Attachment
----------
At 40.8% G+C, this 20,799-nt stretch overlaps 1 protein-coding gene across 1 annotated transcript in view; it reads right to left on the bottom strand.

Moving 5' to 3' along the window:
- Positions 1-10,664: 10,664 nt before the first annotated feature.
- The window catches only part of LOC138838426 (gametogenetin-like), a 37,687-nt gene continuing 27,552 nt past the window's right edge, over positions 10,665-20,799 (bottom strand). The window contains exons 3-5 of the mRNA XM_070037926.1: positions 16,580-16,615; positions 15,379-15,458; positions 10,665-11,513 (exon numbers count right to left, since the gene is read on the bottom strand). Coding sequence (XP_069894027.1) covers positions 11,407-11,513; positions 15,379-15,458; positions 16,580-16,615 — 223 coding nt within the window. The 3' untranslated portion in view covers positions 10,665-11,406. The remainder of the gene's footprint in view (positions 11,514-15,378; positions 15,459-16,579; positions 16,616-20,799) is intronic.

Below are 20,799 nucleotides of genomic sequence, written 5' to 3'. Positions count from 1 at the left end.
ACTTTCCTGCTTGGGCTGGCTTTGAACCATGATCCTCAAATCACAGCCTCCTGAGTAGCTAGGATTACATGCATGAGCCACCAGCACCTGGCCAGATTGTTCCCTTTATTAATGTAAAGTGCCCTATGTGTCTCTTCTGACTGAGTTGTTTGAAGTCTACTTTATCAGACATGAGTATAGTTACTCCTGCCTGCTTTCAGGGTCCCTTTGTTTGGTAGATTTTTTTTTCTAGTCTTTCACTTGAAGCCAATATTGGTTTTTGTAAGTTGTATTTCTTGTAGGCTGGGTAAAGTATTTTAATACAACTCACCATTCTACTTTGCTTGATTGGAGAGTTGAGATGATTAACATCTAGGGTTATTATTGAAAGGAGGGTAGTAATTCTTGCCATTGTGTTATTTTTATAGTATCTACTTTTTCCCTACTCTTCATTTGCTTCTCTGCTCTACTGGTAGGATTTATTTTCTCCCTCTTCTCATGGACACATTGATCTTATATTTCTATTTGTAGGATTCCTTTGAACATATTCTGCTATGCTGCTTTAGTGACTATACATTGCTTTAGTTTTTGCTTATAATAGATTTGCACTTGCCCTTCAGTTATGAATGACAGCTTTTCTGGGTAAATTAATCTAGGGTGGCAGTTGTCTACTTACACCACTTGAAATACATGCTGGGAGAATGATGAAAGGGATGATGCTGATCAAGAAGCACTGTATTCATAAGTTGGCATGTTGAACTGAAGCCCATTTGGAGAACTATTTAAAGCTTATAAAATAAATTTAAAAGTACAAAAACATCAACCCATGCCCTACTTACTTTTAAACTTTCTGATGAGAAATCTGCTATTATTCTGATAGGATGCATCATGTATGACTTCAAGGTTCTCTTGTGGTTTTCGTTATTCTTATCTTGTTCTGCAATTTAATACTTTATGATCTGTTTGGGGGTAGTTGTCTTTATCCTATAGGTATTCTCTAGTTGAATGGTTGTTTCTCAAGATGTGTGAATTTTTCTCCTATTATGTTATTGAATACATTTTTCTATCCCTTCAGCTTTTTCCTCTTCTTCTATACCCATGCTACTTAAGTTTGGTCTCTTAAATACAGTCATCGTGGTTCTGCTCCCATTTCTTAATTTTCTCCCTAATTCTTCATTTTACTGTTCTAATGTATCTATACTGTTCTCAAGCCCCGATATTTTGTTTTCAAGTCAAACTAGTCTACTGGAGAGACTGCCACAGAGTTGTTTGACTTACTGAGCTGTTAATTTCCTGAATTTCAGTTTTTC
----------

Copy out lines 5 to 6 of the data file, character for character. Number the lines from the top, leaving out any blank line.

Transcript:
Below are 20,799 nucleotides of genomic sequence, written 5' to 3'. Positions count from 1 at the left end.
ACTTTCCTGCTTGGGCTGGCTTTGAACCATGATCCTCAAATCACAGCCTCCTGAGTAGCTAGGATTACATGCATGAGCCACCAGCACCTGGCCAGATTGTTCCCTTTATTAATGTAAAGTGCCCTATGTGTCTCTTCTGACTGAGTTGTTTGAAGTCTACTTTATCAGACATGAGTATAGTTACTCCTGCCTGCTTTCAGGGTCCCTTTGTTTGGTAGATTTTTTTTTCTAGTCTTTCACTTGAAGCCAATATTGGTTTTTGTAAGTTGTATTTCTTGTAGGCTGGGTAAAGTATTTTAATACAACTCACCATTCTACTTTGCTTGATTGGAGAGTTGAGATGATTAACATCTAGGGTTATTATTGAAAGGAGGGTAGTAATTCTTGCCATTGTGTTATTTTTATAGTATCTACTTTTTCCCTACTCTTCATTTGCTTCTCTGCTCTACTGGTAGGATTTATTTTCTCCCTCTTCTCATGGACACATTGATCTTATATTTCTATTTGTAGGATTCCTTTGAACATATTCTGCTATGCTGCTTTAGTGACTATACATTGCTTTAGTTTTTGCTTATAATAGATTTGCACTTGCCCTTCAGTTATGAATGACAGCTTTTCTGGGTAAATTAATCTAGGGTGGCAGTTGTCTACTTACACCACTTGAAATACATGCTGGGAGAATGATGAAAGGGATGATGCTGATCAAGAAGCACTGTATTCATAAGTTGGCATGTTGAACTGAAGCCCATTTGGAGAACTATTTAAAGCTTATAAAATAAATTTAAAAGTACAAAAACATCAACCCATGCCCTACTTACTTTTAAACTTTCTGATGAGAAATCTGCTATTATTCTGATAGGATGCATCATGTATGACTTCAAGGTTCTCTTGTGGTTTTCGTTATTCTTATCTTGTTCTGCAATTTAATACTTTATGATCTGTTTGGGGGTAGTTGTCTTTATCCTATAGGTATTCTCTAGTTGAATGGTTGTTTCTCAAGATGTGTGAATTTTTCTCCTATTATGTTATTGAATACATTTTTCTATCCCTTCAGCTTTTTCCTCTTCTTCTATACCCATGCTACTTAAGTTTGGTCTCTTAAATACAGTCATCGTGGTTCTGCTCCCATTTCTTAATTTTCTCCCTAATTCTTCATTTTACTGTTCTAATGTATCTATACTGTTCTCAAGCCCCGATATTTTGTTTTCAAGTCAAACTAGTCTACTGGAGAGACTGCCACAGAGTTGTTTGACTTACTGAGCTGTTAATTTCCTGAATTTCAGTTTTTC